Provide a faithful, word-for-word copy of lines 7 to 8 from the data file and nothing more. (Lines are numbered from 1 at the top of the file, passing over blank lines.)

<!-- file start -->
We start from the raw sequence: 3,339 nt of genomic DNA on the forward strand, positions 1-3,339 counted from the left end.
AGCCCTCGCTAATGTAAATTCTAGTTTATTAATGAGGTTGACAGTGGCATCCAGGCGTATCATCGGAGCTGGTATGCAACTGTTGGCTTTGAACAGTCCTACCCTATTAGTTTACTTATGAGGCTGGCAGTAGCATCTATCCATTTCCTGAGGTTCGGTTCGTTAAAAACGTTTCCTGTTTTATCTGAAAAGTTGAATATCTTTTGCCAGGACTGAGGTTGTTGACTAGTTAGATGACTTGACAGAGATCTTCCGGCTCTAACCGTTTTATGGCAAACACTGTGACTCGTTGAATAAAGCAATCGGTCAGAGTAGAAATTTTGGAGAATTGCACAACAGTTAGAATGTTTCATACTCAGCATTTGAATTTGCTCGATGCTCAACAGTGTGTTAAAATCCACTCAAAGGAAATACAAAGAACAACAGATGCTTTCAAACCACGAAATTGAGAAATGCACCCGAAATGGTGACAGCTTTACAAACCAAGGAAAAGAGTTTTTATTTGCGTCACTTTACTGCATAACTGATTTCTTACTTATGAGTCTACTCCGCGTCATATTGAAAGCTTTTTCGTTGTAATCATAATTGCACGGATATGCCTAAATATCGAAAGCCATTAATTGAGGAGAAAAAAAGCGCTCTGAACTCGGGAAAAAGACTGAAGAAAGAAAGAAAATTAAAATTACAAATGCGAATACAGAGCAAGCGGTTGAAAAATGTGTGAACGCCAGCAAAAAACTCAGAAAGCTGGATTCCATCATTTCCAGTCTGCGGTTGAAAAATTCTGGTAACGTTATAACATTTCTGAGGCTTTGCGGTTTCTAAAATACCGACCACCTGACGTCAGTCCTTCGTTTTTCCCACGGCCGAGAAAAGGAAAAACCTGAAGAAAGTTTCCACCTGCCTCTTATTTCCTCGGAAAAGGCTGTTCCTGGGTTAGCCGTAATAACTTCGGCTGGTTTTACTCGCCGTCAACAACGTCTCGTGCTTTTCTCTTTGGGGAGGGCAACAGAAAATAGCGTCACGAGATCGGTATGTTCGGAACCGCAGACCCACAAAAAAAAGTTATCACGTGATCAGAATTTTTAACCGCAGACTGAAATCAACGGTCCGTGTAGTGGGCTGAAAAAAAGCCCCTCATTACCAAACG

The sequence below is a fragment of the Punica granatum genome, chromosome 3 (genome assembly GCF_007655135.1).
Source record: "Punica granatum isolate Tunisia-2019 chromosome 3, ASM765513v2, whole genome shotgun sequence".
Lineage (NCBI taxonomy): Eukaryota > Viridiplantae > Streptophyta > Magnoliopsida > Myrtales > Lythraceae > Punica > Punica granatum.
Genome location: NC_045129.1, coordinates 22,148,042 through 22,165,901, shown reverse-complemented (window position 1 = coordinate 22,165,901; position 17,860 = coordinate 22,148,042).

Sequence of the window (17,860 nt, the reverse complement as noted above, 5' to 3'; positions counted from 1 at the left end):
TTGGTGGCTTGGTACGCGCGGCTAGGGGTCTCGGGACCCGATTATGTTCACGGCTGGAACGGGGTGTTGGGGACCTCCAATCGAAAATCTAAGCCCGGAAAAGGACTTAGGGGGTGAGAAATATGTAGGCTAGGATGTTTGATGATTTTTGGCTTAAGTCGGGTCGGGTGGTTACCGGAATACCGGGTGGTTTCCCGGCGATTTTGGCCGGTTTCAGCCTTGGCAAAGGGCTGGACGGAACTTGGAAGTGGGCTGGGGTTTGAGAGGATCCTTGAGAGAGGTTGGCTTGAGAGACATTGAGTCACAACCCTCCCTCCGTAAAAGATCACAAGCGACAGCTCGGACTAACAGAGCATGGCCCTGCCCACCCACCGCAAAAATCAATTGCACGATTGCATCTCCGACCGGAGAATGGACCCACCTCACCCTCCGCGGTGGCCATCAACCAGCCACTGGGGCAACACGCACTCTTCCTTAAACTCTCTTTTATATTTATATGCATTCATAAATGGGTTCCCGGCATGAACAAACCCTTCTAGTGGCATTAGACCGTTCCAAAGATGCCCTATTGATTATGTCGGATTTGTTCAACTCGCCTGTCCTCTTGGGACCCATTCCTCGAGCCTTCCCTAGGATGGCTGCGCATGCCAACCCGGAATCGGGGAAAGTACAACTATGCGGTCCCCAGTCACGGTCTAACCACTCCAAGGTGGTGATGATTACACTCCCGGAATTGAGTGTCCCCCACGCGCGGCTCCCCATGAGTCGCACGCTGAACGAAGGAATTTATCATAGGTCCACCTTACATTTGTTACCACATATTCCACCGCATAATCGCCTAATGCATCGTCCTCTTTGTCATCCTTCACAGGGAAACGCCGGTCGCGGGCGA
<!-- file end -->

Sequence of the window (17,860 nt, the reverse complement as noted above, 5' to 3'; positions counted from 1 at the left end):
TTGGTGGCTTGGTACGCGCGGCTAGGGGTCTCGGGACCCGATTATGTTCACGGCTGGAACGGGGTGTTGGGGACCTCCAATCGAAAATCTAAGCCCGGAAAAGGACTTAGGGGGTGAGAAATATGTAGGCTAGGATGTTTGATGATTTTTGGCTTAAGTCGGGTCGGGTGGTTACCGGAATACCGGGTGGTTTCCCGGCGATTTTGGCCGGTTTCAGCCTTGGCAAAGGGCTGGACGGAACTTGGAAGTGGGCTGGGGTTTGAGAGGATCCTTGAGAGAGGTTGGCTTGAGAGACATTGAGTCACAACCCTCCCTCCGTAAAAGATCACAAGCGACAGCTCGGACTAACAGAGCATGGCCCTGCCCACCCACCGCAAAAATCAATTGCACGATTGCATCTCCGACCGGAGAATGGACCCACCTCACCCTCCGCGGTGGCCATCAACCAGCCACTGGGGCAACACGCACTCTTCCTTAAACTCTCTTTTATATTTATATGCATTCATAAATGGGTTCCCGGCATGAACAAACCCTTCTAGTGGCATTAGACCGTTCCAAAGATGCCCTATTGATTATGTCGGATTTGTTCAACTCGCCTGTCCTCTTGGGACCCATTCCTCGAGCCTTCCCTAGGATGGCTGCGCATGCCAACCCGGAATCGGGGAAAGTACAACTATGCGGTCCCCAGTCACGGTCTAACCACTCCAAGGTGGTGATGATTACACTCCCGGAATTGAGTGTCCCCCACGCGCGGCTCCCCATGAGTCGCACGCTGAACGAAGGAATTTATCATAGGTCCACCTTACATTTGTTACCACATATTCCACCGCATAATCGCCTAATGCATCGTCCTCTTTGTCATCCTTCACAGGGAAACGCCGGTCGCGGGCGA